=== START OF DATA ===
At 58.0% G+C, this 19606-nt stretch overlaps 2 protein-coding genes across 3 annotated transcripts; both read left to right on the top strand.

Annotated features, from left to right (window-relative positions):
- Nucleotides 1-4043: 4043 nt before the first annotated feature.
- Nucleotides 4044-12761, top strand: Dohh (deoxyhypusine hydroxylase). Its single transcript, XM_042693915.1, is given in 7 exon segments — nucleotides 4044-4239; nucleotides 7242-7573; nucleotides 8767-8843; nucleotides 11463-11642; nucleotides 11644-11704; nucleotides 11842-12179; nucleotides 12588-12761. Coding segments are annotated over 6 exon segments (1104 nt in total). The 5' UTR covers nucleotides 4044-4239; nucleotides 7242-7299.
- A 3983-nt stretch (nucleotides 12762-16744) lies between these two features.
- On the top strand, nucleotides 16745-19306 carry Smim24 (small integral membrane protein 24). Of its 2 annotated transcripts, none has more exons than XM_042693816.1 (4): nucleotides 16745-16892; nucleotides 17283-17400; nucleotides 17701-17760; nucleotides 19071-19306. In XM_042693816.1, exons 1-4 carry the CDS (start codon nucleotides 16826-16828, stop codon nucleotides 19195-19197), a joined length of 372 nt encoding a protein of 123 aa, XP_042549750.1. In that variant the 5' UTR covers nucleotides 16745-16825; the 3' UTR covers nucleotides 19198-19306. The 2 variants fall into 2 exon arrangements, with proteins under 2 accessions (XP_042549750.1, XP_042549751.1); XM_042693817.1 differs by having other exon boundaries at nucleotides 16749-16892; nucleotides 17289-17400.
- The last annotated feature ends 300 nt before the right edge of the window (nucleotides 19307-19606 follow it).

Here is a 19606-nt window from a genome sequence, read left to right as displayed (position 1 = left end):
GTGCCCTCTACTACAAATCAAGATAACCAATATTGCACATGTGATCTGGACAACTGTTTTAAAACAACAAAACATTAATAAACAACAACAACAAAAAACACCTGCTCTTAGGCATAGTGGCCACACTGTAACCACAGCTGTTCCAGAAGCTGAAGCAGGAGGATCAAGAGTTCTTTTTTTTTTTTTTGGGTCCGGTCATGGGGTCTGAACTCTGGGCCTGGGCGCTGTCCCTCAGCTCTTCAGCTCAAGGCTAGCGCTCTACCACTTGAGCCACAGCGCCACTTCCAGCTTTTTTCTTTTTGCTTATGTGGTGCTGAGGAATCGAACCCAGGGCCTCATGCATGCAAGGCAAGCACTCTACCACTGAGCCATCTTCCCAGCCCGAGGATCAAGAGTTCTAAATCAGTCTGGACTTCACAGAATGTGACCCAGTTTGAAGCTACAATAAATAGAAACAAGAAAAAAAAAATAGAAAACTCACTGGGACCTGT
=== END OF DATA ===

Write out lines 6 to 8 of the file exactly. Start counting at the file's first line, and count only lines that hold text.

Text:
- On the top strand, nucleotides 16745-19306 carry Smim24 (small integral membrane protein 24). Of its 2 annotated transcripts, none has more exons than XM_042693816.1 (4): nucleotides 16745-16892; nucleotides 17283-17400; nucleotides 17701-17760; nucleotides 19071-19306. In XM_042693816.1, exons 1-4 carry the CDS (start codon nucleotides 16826-16828, stop codon nucleotides 19195-19197), a joined length of 372 nt encoding a protein of 123 aa, XP_042549750.1. In that variant the 5' UTR covers nucleotides 16745-16825; the 3' UTR covers nucleotides 19198-19306. The 2 variants fall into 2 exon arrangements, with proteins under 2 accessions (XP_042549750.1, XP_042549751.1); XM_042693817.1 differs by having other exon boundaries at nucleotides 16749-16892; nucleotides 17289-17400.
- The last annotated feature ends 300 nt before the right edge of the window (nucleotides 19307-19606 follow it).

Here is a 19606-nt window from a genome sequence, read left to right as displayed (position 1 = left end):